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Fatehpuri Masjid In Delhi – The Magnificent Heritage Site

Written By: Pranav

If Delhi is the heart of India, the historical Fatehpuri Masjid in Chandni Chowk is its heart beat. Facing the Mughal power, the Red Fort, the Fatehpuri mosque is a mute witness to the unfolding drama of history right from the period of the Mughal empire and British rule till date.

Fatehpuri Masjid was built in the year 1650 by Fatehpuri Begum who was one of Shah Jahan's wives. The mosque is built with red sandstone on a large scale and is crowned by a single dome. This mosque is an example of the magnificence of Mughal architecture and it stands as a silent witness to all the historical events that began from its inception through the British period and until the present day.

Fatehpuri Masjid

PC: Varun Shiv Kapur

Flanked by towering minarets, the mosque has a traditional design with the prayer hall having seven arched openings; and amongst the seven, the central arch remains the highest.

Best Time To Visit

All Muslim festivals are enthusiastically celebrated at the Masjid. These are the appropriate occasions to pay a visit to this Masjid, as they offer the unique opportunity to experience the immense faith and love of the devotees during this time.


PC: Varun Shiv Kapur

The Gates And The Graves

The masjid has three gates; one is in front of the Red Fort at Chandni Chowk, and the other two are in the North and South directions. Khari Baoli is in the North end and Katra Baryan in the South. The central courtyard is laid with red stones.

One can find a very large tank in the courtyard of the mosque which is made of marble. The tank is used for ablution. The pulpit inside the mosque is built of marble and has four steps. There are rows of red stone pillars, which stand on both sided of the mosque.


PC: Varun Shiv Kapur

In the courtyard, there are more than 20 graves of Islamic scholars. The graves of Hazrat Nanoo Shah, Mufti Mohd, Mazhar Ullah Shah, Maulana Mohd, etc, are some of them here amongst the various others. The mosque has single and double-storeyed apartments on the sides.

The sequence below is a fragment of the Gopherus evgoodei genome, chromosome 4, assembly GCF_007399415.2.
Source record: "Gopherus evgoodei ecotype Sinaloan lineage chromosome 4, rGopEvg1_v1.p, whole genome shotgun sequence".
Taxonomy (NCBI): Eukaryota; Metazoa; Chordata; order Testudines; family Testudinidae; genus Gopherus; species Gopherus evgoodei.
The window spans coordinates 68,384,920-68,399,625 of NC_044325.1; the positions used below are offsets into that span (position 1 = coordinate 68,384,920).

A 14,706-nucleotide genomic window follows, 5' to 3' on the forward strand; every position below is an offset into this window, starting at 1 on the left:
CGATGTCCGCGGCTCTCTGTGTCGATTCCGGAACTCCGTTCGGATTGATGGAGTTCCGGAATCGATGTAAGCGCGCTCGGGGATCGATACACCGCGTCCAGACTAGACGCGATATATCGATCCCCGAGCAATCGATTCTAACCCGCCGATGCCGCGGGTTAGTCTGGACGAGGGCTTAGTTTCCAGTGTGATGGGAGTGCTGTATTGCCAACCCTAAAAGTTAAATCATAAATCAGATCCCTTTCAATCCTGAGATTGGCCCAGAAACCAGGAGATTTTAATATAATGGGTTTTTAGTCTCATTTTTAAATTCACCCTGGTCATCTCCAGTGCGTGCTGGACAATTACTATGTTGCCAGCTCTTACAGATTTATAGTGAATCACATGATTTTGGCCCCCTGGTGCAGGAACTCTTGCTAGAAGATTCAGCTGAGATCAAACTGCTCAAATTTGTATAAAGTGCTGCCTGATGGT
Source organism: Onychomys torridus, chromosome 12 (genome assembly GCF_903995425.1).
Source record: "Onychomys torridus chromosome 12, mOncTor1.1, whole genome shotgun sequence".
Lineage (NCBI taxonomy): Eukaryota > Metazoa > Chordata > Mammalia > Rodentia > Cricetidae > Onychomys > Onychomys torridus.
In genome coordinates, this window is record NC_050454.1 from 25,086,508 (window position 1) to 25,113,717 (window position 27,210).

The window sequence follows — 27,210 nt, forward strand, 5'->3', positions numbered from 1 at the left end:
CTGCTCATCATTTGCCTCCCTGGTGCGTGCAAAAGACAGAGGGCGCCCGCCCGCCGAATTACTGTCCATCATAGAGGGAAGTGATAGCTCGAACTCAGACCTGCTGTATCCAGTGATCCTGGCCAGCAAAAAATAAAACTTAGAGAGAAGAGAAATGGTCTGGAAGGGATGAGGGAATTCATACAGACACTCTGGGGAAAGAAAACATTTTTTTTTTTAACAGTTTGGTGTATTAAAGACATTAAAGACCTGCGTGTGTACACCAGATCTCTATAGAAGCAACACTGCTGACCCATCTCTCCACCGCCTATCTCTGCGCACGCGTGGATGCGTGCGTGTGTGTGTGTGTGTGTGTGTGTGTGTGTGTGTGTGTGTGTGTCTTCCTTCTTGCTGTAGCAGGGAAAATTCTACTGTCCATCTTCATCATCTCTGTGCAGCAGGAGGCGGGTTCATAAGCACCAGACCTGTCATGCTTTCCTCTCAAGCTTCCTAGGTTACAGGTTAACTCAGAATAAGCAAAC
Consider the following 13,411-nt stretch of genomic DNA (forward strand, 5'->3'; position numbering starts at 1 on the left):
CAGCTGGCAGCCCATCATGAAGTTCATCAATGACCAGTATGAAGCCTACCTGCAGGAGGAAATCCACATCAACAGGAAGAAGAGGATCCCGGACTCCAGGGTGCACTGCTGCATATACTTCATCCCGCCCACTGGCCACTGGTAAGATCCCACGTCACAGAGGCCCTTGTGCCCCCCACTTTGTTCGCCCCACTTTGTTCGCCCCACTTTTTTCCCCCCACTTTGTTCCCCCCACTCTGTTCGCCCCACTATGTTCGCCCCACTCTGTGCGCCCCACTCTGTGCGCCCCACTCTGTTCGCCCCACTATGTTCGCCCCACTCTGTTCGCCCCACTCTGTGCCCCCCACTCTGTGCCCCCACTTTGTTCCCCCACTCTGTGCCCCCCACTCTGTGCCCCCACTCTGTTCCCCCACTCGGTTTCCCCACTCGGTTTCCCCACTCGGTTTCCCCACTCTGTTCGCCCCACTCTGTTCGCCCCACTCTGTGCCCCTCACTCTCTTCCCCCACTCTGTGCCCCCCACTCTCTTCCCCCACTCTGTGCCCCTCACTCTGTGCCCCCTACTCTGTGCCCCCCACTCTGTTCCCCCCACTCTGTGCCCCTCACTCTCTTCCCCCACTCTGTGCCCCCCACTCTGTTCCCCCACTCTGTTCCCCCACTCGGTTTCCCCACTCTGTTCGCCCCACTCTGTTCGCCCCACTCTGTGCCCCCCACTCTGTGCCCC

The History Of The Mosque

According to history, the mosque was home to the Indian troops in Delhi during the Sepoy Mutiny of 1857. It is also believed that during the Sepoy Mutiny, the British sold some parts of the mosque to a Hindu merchant, Lala Channa Mal. Later on, the mosque came back to the Muslims in the year 1877. During the Mughal days, the mosque housed some beautiful fountains and a huge central tank but were destroyed by the British troops after the 1857 mutiny.

In 1873, the government wanted to buy back the mosque from Lala Chhanna Mal for Rs 1,20,000 to return it back to the Muslims, but Lala did not agree. However, in 1876, when the then British Queen visited India, who also held her court in Delhi, she ordered the mosque to be returned back to the Muslims.


PC: Varun Shiv Kapur

The main mosque is built on a three-and-a-half feet high platform. There are strips of white marble on the main arch and on the domes of the mosque. The main dome is mammoth in structure and it has been plastered in such a way that from a distance, it would resemble a marble dome, but is actually built by lime mortar.

The mosque has two minarets, each of which is 80 ft high, which are also built using lime mortar. The mosque has a traditional design with the pillared prayer hall made up of multi-lobed arcades and columns.

So, when in Delhi, the Fatehpuri mosque is a must visit to experience the beauty of the structure in totality.

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